Just after New York University (NYU) Stern School of Business posted its essay questions for the 2015-16 admissions cycle this morning, Assistant Dean of MBA Admissions Isser Gallogly got on the phone with Clear Admit to share some advice on what the school is looking for in prospective applicants’ responses.
Stern didn’t change much this year in terms of its essay prompts. The first, identical to last year, invites applicants to outline their professional aspirations, including why they are pursuing an MBA now, what they have done to determine that Stern is the best fit for them and what they see themselves doing professionally when they graduate.
In answering this question, Gallogly urges applicants to demonstrate a clear, well-researched career plan as well as first-hand knowledge of the Stern MBA. “Business school isn’t a place to figure out what you want to do,” he says. “We all know it may change, but you need to come in with a plan,” he underscores. He and his team are looking to learn from this essay whether applicants have researched the industries they are targeting or conducted informational interviews to learn as much as they can. “We are looking for people who are directed and focused,” Gallogly says. “They need to do their homework before they apply—it’s in their own best interests.”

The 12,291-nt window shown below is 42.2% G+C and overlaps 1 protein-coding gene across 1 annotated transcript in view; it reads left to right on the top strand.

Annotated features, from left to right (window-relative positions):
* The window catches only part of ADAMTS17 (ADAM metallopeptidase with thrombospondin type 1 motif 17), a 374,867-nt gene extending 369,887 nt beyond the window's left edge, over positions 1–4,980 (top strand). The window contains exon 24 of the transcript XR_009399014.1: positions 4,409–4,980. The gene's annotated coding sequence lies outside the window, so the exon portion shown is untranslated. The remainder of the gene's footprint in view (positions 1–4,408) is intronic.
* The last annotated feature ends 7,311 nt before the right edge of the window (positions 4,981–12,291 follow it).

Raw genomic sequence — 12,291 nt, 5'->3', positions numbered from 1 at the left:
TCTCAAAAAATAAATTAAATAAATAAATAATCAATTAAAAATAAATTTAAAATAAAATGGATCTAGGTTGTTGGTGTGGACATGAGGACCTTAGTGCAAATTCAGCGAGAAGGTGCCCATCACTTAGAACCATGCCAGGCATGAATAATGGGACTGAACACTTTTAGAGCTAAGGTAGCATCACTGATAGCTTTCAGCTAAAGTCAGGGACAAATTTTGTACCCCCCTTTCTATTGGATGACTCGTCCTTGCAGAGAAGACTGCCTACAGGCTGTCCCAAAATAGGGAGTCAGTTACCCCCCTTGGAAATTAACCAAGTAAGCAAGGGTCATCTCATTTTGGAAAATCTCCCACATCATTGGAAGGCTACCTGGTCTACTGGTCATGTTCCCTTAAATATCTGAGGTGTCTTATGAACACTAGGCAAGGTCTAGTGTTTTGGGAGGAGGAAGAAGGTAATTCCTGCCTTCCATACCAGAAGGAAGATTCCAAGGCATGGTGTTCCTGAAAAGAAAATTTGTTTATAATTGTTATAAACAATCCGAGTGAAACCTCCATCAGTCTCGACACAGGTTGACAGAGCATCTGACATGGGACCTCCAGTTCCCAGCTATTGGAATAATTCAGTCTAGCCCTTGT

Likewise, applicants need to do their homework on what differentiates the Stern MBA program from others, Gallogly advises. Business school is a huge, irreversible investment—$133,000 for Stern tuition and registration fees alone, to be precise. “You only go once, and you want to get it right,” he says, noting that the choice you make extends well beyond the two years you’ll spend there. “This is going to be your network for the rest of your life.”